Yet, we're in the midst of a heated election that has pitted more-conservative corporate candidates against progressive grassroots candidates. The public could determine the fate of Green New Deal policies.
"With O'Brien leaving city council we need candidates in there working on filling that void and making sure somebody's there who are leading and showing vision and political action on climate justice," Scott said.
Scott's primary race was thick with other progressive candidates. "Cathy Tuttle and Emily Myers reiterated and iterated the importance of having a Seattle Green New Deal," Scott said of his competition, Tuttle the urbanist, and Myers the labor-focused Ph.D. candidate. "They had climate justice platforms that made us shift in our seats a bit and they added a lot to that conversation."
Scott added that that couldn't be said for every candidate in his race. "I don’t know where Alex stands for a Green New Deal," Scott said about Alex Pedersen, the former aid for former-Council Member Tim Burgess and Scott's competition in the general election. "I haven’t heard him talk about it at candidate forums and he skipped the MASS forum" where the candidates discussed a Green New Deal specifically.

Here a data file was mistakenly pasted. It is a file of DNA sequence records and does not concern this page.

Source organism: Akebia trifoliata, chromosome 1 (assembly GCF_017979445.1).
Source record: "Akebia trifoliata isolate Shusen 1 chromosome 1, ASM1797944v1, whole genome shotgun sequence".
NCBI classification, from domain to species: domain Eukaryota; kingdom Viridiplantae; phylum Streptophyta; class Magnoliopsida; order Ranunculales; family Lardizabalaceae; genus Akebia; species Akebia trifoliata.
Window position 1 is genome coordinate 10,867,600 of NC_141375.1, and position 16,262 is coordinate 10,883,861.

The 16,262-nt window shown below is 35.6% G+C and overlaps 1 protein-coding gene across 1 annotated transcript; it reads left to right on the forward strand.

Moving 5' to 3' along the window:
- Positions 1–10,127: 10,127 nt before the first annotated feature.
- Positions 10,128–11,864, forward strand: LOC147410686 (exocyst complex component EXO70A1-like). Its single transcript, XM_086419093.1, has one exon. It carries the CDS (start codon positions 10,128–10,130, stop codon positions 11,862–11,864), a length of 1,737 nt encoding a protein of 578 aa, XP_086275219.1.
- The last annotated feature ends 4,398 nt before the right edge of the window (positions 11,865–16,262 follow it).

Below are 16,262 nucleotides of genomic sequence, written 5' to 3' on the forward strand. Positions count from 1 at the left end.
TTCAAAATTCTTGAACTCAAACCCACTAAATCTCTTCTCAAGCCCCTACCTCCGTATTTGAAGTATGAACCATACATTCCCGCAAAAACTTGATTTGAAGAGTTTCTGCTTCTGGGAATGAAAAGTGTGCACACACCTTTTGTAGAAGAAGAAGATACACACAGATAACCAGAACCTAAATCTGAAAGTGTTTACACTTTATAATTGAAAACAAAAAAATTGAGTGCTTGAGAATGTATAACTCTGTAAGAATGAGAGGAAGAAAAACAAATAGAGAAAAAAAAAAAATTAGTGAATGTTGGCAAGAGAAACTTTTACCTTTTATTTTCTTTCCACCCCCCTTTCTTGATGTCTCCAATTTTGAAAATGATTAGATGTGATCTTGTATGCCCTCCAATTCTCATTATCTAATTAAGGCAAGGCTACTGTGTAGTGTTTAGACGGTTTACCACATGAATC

"That doesn’t send great signals that if I were to lose in November that we could get that across the finish line," Scott said. Alex Pedersen did not immediately respond to a request for comment.
For Wallach, a potential political shift on the council shouldn't matter in the long run.
"We’re running a community-driven campaign for a Green New Deal in a moment when Seattle is already failing to meet its climate commitments," Wallach said. "I don’t think it’s so much a matter of progressive vs. conservative candidates."
Seattle's Green New Deal is an opportunity to make broad swaths of change in our city but also in a lead-by-example sort of way. As it stands now, it's a pledge and promise to achieve these goals. We'll have to see what happens to that as the current city council finishes out their term and the new members are elected.
"There's a need for leadership and not just hoping that we can make incremental changes here or there and call it good," Scott said.